This post is the first in a short series exploring my hypothesis of RSS as the technological foundation of Web 2.0 for my PhD research. I have had the honor of talking with Dave Winer about my research and to pose him some questions. I would like to thank him for his time, thoughts and provoking new ideas for my dissertation.
The terminology of RSS
Naming conventions of formats, protocols and standards by Microsoft and Netscape show how they perceive the web. When Microsoft named its Channel Definition Format (CDF) it illustrated how Microsoft thought of the web as a static thing that could be defined through and fixed in Channels. The <channel> element nomenclature by Netscape is still visible in the RSS protocol.
Netscape originally named its â€œchannel description framework for their My Netscape Network (MNN) portalâ€ ((Dornfest, Rael, â€˜XML.com: RSS: Lightweight Web Syndicationâ€™, XML.com, 2000 <http://www.xml.com/lpt/a/115> [accessed 23 April 2010].)) RDF Site Summary (RSS) reflecting similar ideas transposed onto the web as something that can be fixed and summarized. RDF was â€œNetscapeâ€™s way of thinking static.â€ ((Winer 22 April 2010)) It was later renamed into Rich Site Summary (RSS) and included elements from Winer’s ScripingNews format but the new name still illustrated Netscape’s thinking about the web as a static thing. When Netscape dropped RSS support Dave Winer picked it up and renamed it into Really Simple Syndication (RSS) to name it into something that it actually was: The RSS protocol as â€œa way of detecting changes.â€ ((Winer 22 April 2010))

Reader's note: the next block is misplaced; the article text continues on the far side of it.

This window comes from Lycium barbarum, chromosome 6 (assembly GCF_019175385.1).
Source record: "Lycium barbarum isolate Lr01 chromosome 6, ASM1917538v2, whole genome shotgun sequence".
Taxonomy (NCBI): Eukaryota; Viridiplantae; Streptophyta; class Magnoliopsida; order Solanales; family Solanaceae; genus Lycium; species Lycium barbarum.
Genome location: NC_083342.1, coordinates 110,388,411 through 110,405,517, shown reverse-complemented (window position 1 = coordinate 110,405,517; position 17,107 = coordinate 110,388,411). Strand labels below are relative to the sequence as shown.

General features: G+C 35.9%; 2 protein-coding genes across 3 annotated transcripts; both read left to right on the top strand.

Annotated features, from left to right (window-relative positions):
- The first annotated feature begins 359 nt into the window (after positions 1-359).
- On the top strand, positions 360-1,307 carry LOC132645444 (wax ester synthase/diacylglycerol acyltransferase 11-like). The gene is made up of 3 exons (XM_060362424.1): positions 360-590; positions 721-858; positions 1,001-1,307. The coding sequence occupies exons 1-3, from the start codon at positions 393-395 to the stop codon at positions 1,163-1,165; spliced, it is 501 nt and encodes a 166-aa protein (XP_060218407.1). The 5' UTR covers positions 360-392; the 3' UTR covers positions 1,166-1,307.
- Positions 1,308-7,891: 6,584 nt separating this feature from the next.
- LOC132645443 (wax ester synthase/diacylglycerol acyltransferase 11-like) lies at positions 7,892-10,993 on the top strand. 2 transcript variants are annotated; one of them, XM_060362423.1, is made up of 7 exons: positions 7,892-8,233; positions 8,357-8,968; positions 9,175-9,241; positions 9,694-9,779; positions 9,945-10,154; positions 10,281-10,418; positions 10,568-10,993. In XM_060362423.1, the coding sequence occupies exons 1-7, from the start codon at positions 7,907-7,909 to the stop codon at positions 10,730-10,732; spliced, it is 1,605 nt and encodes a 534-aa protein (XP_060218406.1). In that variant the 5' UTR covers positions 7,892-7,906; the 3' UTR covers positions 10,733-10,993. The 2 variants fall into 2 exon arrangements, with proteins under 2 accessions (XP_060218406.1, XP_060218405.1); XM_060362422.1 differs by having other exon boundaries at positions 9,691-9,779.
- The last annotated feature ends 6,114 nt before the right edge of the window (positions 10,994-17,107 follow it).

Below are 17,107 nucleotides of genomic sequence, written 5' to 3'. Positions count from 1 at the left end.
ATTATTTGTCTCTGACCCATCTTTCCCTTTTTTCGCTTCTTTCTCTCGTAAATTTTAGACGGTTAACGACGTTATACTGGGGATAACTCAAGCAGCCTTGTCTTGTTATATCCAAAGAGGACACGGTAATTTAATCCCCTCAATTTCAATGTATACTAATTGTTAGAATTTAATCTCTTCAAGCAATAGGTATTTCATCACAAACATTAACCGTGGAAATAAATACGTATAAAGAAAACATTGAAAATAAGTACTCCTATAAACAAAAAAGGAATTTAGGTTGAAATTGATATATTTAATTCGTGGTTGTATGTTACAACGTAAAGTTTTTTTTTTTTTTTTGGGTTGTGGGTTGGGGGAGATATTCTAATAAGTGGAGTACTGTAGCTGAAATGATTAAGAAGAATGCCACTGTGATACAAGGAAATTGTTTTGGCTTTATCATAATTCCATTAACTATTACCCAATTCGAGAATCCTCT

document.write( "Last updated "+ document.lastModified );
//end hiding contents ---> </script>
The detection and notification of changes on websites to third parties was automated by RSS. It is a way to detect changes and as such RSS is not necessarilyÂ reverse-chronological as we know from the blogosphere where changed and updated information is presented in a reverse-chronological order.